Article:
Broken Hearts and Broken Minds Highlight GroundWorks’ Emotionally Penetrating Fall Program

GroundWorks dancers in Johannes Wieland’s wait. now. go. now.  Photo by Mark Horning.

GroundWorks dancers in Johannes Wieland’s wait. now. go. now. Photo by Mark Horning.

GroundWorks DanceTheater – Fall Program
October 24-25, 2014
Allen Theatre at PlayhouseSquare
Cleveland, OH

Reviewed by Steve Sucato

Whoever coined the phrase “bigger is better” could not have accounted for what Cleveland-based GroundWorks DanceTheater has been able to accomplish with just five dancers.  In its 16th season the tiny troupe led by artistic director David Shimotakahara has an impressive body of work by a host of  prominent  choreographers.  With a focus on the creation of new dance works from established and up and coming choreographers the company continues to amaze. Their Fall dance program at PlayhouseSquare’s Allen Theatre in Cleveland proved no different bringing together three marvelous dance works created for the company that included the world-premiere of German choreographer Johannes Wieland’s wait. now. go. now.

The well-balanced program on October 24 began with a reprise of choreographer Gina Gibney’s 2003 work, Always.  Set to five heartfelt songs from Patsy Cline’s “The Last Sessions” album, the piece opened on dancer Noelle Cotler center stage, in spotlight, spinning in place as Cline’s “Someday (You’ll Want Me To Want You)” figuratively poured from a jukebox set piece at the rear of the stage. Swirling her head and torso, Cotler vacillated between expressions of pensiveness and defiance thinking of some unseen lover.

A mostly sweet, sensitive and occasionally humorous work, Always climbed aboard the roller coaster called love and rode through a series of vignettes that illustrated the ups and downs of romantic relationships.

Next, performing to Cline’s “Love Letters in the Sand,” Cotler became the object of affection for dancers Damien Highfield and Troy Macklin who vied for her attention and the honor of holding her beach skirt.  The two men engaged in a tug of war with it before Cotler coquettishly stepped between them and humorously into the skirt.

The work’s most engaging vignette followed in which dancer Annika Sheaff sheepishly made dreamy eyes at a disheartened Highfield who lost Cotler to Macklin.  Danced to Cline’s “You Took Him Off My Hands,” the pair performed a slow-motion courtship around the jukebox as a distracted Cotler, in the arms of Macklin, stole regretful glances toward Highfield.

The original “shoegazer” music, Cline’s melodic and melancholy songs created a hazy atmosphere for Always in which Gibney’s gestural choreography flourished. Its vignettes about longing and heartache struck familiar emotional chords to all of us.


Whereas Always presented common relationship realities, Wieland’s dance-theater work wait. now. go. now., delved into what appeared to be a break from reality.

On a bare stage devoid of curtains and drops, Macklin – as Cotler did in Always, only with more veracity – spun in circles until he fell to the floor while Sheaff dragged the limp body of Highfield across the floor behind him.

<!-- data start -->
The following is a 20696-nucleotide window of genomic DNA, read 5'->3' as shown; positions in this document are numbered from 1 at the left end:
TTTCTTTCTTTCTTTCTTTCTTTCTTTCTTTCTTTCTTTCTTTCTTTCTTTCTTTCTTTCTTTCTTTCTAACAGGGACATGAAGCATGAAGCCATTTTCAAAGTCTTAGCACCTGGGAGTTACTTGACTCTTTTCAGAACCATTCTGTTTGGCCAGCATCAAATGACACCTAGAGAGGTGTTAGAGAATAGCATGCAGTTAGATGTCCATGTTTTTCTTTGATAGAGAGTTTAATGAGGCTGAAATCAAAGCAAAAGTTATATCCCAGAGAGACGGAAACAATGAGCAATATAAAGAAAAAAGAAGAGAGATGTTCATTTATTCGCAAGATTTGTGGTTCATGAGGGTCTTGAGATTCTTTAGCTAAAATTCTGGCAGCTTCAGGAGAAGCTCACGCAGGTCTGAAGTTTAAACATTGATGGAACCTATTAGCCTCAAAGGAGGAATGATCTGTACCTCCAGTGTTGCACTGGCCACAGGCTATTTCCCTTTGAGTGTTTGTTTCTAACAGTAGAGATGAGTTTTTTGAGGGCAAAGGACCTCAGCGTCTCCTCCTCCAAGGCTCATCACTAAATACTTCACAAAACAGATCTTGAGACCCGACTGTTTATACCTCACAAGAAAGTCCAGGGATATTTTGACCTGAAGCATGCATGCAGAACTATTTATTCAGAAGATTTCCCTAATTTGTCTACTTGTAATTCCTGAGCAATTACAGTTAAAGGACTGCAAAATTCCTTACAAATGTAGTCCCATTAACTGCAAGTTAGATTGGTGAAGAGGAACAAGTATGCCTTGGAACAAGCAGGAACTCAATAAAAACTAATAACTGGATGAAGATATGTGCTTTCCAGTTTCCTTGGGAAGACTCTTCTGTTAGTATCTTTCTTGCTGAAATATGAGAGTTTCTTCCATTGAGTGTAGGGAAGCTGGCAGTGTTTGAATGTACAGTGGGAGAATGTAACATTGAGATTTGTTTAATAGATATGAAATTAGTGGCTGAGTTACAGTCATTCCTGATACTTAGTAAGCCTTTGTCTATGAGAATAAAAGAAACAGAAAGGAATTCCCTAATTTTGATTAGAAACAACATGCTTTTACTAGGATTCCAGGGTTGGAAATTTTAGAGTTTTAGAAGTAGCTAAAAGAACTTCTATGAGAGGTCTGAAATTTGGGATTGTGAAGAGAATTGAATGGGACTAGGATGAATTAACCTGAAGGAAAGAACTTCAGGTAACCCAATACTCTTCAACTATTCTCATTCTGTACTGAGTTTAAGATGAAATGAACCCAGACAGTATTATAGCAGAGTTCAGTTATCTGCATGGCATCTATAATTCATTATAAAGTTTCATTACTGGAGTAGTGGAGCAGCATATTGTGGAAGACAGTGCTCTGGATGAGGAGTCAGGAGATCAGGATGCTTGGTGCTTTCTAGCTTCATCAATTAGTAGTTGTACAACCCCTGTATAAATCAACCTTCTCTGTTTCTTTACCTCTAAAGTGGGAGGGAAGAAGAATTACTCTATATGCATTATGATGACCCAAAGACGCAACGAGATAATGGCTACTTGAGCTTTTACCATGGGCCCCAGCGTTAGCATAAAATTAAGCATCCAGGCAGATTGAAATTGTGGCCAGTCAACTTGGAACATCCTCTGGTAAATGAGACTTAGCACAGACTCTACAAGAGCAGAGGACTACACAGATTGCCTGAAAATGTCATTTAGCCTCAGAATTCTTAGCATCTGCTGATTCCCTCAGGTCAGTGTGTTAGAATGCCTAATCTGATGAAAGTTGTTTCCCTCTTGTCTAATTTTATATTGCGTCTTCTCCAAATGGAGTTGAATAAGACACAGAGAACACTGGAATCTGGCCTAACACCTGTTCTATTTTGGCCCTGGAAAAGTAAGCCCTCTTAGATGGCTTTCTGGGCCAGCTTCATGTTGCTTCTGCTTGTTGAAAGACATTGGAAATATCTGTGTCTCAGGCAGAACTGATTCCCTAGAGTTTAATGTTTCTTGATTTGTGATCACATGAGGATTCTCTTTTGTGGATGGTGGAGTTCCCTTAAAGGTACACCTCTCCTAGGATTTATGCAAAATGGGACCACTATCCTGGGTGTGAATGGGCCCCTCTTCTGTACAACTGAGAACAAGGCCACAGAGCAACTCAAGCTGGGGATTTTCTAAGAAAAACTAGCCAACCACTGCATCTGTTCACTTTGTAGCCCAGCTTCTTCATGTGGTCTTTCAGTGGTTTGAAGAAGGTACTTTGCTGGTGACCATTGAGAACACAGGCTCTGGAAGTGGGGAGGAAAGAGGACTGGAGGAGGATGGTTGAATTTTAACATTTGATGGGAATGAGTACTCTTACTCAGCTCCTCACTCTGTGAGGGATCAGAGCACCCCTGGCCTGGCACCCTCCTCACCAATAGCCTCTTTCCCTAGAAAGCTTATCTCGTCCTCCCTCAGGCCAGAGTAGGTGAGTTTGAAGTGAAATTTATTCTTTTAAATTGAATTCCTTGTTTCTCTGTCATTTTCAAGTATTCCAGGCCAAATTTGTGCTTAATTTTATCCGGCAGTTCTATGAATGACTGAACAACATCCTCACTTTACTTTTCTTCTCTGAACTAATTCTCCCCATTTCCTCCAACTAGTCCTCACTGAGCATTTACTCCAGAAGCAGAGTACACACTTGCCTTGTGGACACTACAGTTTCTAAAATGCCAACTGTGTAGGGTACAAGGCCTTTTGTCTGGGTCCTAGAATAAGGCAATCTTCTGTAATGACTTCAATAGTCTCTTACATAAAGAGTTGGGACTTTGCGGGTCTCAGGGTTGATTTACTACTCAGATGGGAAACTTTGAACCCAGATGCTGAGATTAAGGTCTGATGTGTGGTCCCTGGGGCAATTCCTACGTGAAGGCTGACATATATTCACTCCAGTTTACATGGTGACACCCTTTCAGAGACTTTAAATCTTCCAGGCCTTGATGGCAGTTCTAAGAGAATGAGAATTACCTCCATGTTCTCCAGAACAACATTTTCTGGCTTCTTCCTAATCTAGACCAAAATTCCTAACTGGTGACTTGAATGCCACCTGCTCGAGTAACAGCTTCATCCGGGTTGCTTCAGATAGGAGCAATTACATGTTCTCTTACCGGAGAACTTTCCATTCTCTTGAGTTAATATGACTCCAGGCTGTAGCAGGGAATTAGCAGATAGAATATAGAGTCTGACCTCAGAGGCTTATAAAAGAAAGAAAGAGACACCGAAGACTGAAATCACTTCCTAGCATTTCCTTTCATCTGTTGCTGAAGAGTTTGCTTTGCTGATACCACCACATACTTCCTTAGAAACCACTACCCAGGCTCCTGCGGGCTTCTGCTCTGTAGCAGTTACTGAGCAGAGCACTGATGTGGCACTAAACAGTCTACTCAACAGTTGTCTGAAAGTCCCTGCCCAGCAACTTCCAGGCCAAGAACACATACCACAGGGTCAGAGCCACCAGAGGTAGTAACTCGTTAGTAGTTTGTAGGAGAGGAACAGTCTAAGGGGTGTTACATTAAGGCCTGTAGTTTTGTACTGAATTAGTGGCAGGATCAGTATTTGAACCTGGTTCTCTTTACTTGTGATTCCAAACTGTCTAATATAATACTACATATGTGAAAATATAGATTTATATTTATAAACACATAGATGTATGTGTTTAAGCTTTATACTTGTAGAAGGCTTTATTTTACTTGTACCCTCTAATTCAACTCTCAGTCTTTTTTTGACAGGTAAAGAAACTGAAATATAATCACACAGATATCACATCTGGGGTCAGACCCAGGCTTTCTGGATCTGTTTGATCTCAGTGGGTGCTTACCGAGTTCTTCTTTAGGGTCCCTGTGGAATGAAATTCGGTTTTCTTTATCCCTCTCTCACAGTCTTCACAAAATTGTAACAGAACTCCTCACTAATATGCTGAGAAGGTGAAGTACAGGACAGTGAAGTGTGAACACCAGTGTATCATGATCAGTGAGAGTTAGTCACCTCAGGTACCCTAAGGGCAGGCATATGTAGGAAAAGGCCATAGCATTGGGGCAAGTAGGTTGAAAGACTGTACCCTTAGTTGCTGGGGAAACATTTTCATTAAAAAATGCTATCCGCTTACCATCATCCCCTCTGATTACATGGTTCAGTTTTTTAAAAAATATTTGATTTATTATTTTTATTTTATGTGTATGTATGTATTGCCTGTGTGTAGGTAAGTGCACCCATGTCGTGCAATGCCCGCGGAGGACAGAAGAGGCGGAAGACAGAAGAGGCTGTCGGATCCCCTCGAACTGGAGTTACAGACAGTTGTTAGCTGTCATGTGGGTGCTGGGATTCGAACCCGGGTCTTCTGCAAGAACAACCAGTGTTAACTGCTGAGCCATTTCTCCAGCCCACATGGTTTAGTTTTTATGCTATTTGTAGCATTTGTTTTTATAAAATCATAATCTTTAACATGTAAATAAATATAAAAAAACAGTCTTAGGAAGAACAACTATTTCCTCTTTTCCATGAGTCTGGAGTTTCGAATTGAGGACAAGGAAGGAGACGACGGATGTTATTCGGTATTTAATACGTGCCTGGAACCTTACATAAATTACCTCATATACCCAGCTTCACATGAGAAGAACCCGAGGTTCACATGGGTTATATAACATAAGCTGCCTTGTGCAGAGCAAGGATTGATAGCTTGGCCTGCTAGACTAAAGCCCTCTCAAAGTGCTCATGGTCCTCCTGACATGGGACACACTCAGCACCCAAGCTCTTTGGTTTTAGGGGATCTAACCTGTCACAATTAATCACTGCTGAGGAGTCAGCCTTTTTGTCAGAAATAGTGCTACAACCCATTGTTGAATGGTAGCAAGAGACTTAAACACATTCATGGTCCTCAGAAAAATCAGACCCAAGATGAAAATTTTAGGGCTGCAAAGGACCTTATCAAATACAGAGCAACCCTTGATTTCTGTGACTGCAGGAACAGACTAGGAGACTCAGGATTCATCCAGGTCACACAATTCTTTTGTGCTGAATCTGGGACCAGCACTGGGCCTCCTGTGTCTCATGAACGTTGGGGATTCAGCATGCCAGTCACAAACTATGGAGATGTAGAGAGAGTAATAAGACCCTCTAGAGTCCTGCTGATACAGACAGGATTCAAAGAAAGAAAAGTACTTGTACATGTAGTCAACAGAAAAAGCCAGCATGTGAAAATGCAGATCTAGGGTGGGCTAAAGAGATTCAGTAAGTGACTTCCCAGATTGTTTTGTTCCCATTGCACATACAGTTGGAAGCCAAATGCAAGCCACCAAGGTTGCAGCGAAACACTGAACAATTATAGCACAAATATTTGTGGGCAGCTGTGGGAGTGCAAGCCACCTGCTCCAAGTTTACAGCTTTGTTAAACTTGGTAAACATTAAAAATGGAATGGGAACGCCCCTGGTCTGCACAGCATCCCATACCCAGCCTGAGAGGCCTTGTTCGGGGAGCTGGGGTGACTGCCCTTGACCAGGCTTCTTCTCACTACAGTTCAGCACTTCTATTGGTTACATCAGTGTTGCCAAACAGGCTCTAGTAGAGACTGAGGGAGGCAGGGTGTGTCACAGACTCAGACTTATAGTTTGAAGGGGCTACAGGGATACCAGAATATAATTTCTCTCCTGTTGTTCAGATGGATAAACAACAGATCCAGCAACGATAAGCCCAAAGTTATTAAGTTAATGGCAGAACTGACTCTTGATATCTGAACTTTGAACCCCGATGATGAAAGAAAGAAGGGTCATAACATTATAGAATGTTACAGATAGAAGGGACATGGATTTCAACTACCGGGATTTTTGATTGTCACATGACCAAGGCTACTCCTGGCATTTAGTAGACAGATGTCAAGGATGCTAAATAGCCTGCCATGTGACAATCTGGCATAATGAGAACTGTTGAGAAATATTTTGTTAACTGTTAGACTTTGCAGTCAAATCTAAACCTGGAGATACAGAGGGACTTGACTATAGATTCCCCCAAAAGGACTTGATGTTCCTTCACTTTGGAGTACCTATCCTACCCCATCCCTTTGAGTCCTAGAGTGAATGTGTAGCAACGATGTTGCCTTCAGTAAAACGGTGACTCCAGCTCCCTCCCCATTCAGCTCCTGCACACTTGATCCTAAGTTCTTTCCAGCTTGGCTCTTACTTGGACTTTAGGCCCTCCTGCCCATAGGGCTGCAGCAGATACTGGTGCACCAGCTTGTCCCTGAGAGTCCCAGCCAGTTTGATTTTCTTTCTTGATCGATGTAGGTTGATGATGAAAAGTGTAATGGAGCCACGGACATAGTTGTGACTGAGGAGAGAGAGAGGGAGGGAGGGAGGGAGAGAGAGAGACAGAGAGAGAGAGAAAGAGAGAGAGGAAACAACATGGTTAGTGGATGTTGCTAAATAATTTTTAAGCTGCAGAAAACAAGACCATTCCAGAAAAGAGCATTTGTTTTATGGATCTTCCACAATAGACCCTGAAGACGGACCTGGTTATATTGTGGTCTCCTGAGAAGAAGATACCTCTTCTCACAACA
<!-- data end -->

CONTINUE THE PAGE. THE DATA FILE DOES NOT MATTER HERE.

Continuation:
Like some acid trip dance club adventure, Wieland created a psychotic world driven by sensuality, sexual tension, jealousy and bitterness that exploded in emotional turmoil and mental unbalance.

A snippet from late disco queen Donna Summer’s 1977 hit “I Feel Love” began, stopped, and began again. The dancers lip sank “Oooh I got” over and over with increasing intensity. This oddly compelling exercise set the tone for a series of disturbing episodes where vulnerable and agitated characters lashed out at one another while appearing to need to be cared for and consoled  by those they lashed  out at.

Two white theater lights on moving pedestals pushed around by the dancers lit the stage creating a surreal atmosphere where riffs of aggressive physical dancing gave way to moments of quiet and blank stares.  Sheaff was brilliant as a woman on the edge, her fragile emotional state burst with volatility. Equally compelling was the performance of dancer Felise Bagley, who after donning a white spangled western outfit and cowboy hat, grabbed a microphone and sang along to American singer-songwriter Matthew Houck’s (a.k.a. Phosphorescent) catchy tune “Ride On/Right On”.  A nervous and somewhat self-conscious Bagley then gave way to Highfield grabbing the mic and singing the same tune until Sheaff exploded into a tirade, chiding him, and repeating “Really…come on, come on… ride on…that’s your theme song?” Her dramatic intensity and maniacal laugh a perfect microcosm of Wieland’s bizarre but memorable work performed skillfully and passionately by GroundWorks’ dancers.


Rounding out the program was choreographer Ronen Koresh’s CoDa (2011), set to music by French composer Rene Aubry.  Much like the works he has created for his own Philadelphia-based Koresh Dance Company, Koresh employed a movement style that mixed ballet, modern, jazz and Israeli folk dance for CoDa.

The dancers engaged in large sweeping arm movements, skips, stooped-body sidles, somersaults and cartwheels in the multi-section work.  Dancers pushed and shoved one another in violent struggles and poured their hearts out in dramatic, expertly-crafted choreography that ran the gambit of emotional experiences from joyful to deeply troubled.  The work was a fitting closer to GroundWorks’ stellar program of dance.

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